Among 300 patients originally referred to the hospital, a total of 103 patients were diagnosed as de novo MDS according to their clinical and hematological tests and hence were included in the study. Patients’ median age was 62.3 years (50–76), and the majority of patients were of male (72.8%). The mean levels of hemoglobin (Hb), platelets (plt), and white blood cells (WBC) were 9.9 g/dl, 103 × 103/μl, and 3.4 × 103/μl; respectively (Table 1).

Table 1 Patients’ characteristics

More than 75% of the patients presented hypercellular BM. Moreover, iron storage was increased in 86 cases (83.5%) (Table 1). The major clinical symptom at the time of admission was fatigue (n = 33) followed by pallor (n = 27), easy bruising and bleeding (n = 20), recurrent infections (n = 19), and bone pain (n = 4). Finally, a total of twelve patients (11.65%) were transformed to AML. Based on FAB classification, 4, 6, and 2 patients progressed to AML-M0, AML-M1, and AML-M2, respectively.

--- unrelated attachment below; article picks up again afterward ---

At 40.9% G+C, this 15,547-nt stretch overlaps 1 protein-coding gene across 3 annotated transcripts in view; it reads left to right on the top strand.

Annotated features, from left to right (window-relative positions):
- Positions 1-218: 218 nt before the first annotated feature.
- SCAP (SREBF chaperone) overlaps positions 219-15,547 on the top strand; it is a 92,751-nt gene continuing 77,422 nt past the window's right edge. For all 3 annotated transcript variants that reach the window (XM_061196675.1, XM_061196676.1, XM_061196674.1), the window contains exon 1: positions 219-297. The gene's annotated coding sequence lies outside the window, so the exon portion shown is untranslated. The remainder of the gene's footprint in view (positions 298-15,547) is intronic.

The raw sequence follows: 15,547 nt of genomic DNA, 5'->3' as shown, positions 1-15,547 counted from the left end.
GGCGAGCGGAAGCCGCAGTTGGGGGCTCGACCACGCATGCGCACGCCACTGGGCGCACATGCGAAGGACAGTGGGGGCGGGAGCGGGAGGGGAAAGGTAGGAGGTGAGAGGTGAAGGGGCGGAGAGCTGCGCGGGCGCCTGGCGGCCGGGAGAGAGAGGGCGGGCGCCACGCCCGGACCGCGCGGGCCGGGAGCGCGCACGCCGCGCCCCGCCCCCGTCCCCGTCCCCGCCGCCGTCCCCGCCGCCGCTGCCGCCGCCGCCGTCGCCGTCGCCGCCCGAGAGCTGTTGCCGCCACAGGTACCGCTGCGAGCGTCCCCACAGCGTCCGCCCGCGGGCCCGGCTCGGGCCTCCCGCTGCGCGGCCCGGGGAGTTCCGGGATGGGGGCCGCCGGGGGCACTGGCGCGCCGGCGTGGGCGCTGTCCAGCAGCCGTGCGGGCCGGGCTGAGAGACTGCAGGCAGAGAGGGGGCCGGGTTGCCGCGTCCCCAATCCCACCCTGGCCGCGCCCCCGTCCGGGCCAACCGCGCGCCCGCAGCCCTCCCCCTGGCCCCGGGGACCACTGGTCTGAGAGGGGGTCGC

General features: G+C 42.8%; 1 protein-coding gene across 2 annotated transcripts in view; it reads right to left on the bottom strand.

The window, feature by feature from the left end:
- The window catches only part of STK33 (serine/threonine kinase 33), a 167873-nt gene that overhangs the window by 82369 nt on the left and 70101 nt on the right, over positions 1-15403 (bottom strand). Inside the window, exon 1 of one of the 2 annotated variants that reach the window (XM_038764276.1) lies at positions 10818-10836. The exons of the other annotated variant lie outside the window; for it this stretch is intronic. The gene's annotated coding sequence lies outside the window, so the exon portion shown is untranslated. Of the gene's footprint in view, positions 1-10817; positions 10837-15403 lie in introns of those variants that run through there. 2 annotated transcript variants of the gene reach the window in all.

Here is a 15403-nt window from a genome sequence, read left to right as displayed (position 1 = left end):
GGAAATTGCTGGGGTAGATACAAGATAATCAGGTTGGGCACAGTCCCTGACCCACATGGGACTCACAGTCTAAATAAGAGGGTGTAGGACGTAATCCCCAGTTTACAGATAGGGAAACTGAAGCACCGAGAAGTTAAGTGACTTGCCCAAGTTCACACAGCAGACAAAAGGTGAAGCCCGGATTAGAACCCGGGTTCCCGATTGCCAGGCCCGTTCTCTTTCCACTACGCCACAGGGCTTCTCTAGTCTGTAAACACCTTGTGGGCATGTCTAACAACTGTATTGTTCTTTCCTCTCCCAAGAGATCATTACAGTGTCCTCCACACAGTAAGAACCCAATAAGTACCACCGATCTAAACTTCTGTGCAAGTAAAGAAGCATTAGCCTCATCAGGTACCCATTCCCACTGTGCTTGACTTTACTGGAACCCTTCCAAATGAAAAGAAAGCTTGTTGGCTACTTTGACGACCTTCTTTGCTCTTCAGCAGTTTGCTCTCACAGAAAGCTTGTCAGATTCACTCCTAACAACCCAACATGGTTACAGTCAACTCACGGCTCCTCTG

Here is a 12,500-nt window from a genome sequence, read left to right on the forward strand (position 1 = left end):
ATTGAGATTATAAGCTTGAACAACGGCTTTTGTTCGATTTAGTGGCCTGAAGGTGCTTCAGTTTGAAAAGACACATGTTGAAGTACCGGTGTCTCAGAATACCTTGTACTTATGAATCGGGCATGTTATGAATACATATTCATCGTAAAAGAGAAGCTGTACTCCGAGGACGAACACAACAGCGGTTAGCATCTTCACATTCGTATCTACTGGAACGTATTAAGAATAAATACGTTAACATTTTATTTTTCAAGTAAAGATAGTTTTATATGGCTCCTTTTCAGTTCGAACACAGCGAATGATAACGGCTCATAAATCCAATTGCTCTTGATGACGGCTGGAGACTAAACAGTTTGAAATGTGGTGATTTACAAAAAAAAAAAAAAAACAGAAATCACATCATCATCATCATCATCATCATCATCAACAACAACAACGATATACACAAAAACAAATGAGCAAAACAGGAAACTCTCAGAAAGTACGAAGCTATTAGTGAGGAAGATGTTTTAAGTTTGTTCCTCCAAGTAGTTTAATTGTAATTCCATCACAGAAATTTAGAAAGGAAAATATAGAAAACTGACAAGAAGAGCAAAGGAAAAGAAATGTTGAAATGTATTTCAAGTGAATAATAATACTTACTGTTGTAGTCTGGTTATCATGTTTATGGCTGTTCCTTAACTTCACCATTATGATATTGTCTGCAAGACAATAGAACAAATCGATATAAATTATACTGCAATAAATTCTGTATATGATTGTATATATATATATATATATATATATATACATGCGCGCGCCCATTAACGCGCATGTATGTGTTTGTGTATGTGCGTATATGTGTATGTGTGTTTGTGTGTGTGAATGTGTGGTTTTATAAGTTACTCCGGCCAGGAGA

Patients classification

The patients were classified into different subgroups according to the 2016 revision of the WHO classification. The most common subgroup was MDS-MLD (n = 38, 36.8%) followed by MDS-SLD (n = 28, 18.44%). However, the rarest subgroup was MDS-RS (n = 3, 2.91%) (Table 2).

Table 2 Patients’ subgroups based on WHO Classification 2016

Patients karyotypes

Concerning the karyotypes of the patients, a total of 59 patients (57.28%) presented a normal karyotype, while the remaining 44 patients (42.72%) had cytogenetic abnormalities (Fig. 1a). Patients with abnormal karyotype showed different types of abnormalities. Single, double and complex abnormalities were observed in 32 (72.7%), 9 (20.5%) and 3 (6.5%) patients; respectively (Fig. 1b). The distribution of normal and abnormal karyotypes among MDS subgroups is demonstrated in Fig. 1c. On the other hand, the most common cytogenetic abnormality among the 44 MDS patients was Trisomy 8 (+ 8) (n = 14), followed by del 17p (n = 9) and monosomy 7 (− 7) (n = 7) (Fig. 2). The prevalence and distribution of the chromosomal abnormalities in MDS patients are detailed in Fig. 2.

Fig. 1
figure1

Prevalence of the cytogenetic abnormalities observed in MDS patients. a Prevalence of normal and abnormal karyotypes among MDS patients. b Types of abnormalities among patients with abnormal karyotype. c Distribution of normal and abnormal karyotypes among MDS subgroups

Fig. 2
figure2

The prevalence of chromosomal abnormalities in MDS patients